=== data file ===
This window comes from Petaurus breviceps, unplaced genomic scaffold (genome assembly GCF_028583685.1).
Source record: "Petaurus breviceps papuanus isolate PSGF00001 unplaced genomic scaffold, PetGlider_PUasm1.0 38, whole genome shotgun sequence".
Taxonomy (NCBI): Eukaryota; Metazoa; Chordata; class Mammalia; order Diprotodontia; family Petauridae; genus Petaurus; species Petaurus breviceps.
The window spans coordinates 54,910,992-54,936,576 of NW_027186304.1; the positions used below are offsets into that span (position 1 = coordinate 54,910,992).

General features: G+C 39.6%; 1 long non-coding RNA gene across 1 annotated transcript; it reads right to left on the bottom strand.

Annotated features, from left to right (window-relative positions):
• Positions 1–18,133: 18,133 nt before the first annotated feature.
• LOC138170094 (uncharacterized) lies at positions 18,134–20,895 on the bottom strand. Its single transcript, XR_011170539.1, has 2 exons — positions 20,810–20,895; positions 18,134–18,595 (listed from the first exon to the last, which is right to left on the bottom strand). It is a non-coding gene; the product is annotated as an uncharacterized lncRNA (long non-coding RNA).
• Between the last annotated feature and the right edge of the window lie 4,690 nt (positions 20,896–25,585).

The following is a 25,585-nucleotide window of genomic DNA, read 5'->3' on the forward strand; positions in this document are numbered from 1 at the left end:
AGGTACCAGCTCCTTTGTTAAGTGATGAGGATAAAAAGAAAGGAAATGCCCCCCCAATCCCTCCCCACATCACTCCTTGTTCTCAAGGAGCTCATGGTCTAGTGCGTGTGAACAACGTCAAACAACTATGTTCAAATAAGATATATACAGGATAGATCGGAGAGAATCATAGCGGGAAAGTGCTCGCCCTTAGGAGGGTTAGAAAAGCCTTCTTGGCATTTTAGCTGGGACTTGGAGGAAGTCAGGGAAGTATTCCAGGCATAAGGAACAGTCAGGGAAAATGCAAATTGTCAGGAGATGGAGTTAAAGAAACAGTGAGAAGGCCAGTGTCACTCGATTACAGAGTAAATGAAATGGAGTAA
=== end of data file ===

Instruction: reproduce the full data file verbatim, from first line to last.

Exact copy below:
This window comes from Petaurus breviceps, unplaced genomic scaffold (genome assembly GCF_028583685.1).
Source record: "Petaurus breviceps papuanus isolate PSGF00001 unplaced genomic scaffold, PetGlider_PUasm1.0 38, whole genome shotgun sequence".
Taxonomy (NCBI): Eukaryota; Metazoa; Chordata; class Mammalia; order Diprotodontia; family Petauridae; genus Petaurus; species Petaurus breviceps.
The window spans coordinates 54,910,992-54,936,576 of NW_027186304.1; the positions used below are offsets into that span (position 1 = coordinate 54,910,992).

General features: G+C 39.6%; 1 long non-coding RNA gene across 1 annotated transcript; it reads right to left on the bottom strand.

Annotated features, from left to right (window-relative positions):
• Positions 1–18,133: 18,133 nt before the first annotated feature.
• LOC138170094 (uncharacterized) lies at positions 18,134–20,895 on the bottom strand. Its single transcript, XR_011170539.1, has 2 exons — positions 20,810–20,895; positions 18,134–18,595 (listed from the first exon to the last, which is right to left on the bottom strand). It is a non-coding gene; the product is annotated as an uncharacterized lncRNA (long non-coding RNA).
• Between the last annotated feature and the right edge of the window lie 4,690 nt (positions 20,896–25,585).

The following is a 25,585-nucleotide window of genomic DNA, read 5'->3' on the forward strand; positions in this document are numbered from 1 at the left end:
AGGTACCAGCTCCTTTGTTAAGTGATGAGGATAAAAAGAAAGGAAATGCCCCCCCAATCCCTCCCCACATCACTCCTTGTTCTCAAGGAGCTCATGGTCTAGTGCGTGTGAACAACGTCAAACAACTATGTTCAAATAAGATATATACAGGATAGATCGGAGAGAATCATAGCGGGAAAGTGCTCGCCCTTAGGAGGGTTAGAAAAGCCTTCTTGGCATTTTAGCTGGGACTTGGAGGAAGTCAGGGAAGTATTCCAGGCATAAGGAACAGTCAGGGAAAATGCAAATTGTCAGGAGATGGAGTTAAAGAAACAGTGAGAAGGCCAGTGTCACTCGATTACAGAGTAAATGAAATGGAGTAA